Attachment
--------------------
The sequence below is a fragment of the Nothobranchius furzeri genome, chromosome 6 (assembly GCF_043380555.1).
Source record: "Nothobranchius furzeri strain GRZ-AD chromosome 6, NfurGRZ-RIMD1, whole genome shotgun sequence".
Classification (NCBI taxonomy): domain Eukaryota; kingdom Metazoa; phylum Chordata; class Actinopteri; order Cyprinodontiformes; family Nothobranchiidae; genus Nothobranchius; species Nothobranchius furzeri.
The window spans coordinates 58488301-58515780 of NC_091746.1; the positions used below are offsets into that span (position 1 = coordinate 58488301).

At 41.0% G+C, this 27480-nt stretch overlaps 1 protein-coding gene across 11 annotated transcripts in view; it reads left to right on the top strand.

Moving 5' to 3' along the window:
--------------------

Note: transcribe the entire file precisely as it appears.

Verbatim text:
The sequence below is a fragment of the Nothobranchius furzeri genome, chromosome 6 (assembly GCF_043380555.1).
Source record: "Nothobranchius furzeri strain GRZ-AD chromosome 6, NfurGRZ-RIMD1, whole genome shotgun sequence".
Classification (NCBI taxonomy): domain Eukaryota; kingdom Metazoa; phylum Chordata; class Actinopteri; order Cyprinodontiformes; family Nothobranchiidae; genus Nothobranchius; species Nothobranchius furzeri.
The window spans coordinates 58488301-58515780 of NC_091746.1; the positions used below are offsets into that span (position 1 = coordinate 58488301).

At 41.0% G+C, this 27480-nt stretch overlaps 1 protein-coding gene across 11 annotated transcripts in view; it reads left to right on the top strand.

Moving 5' to 3' along the window: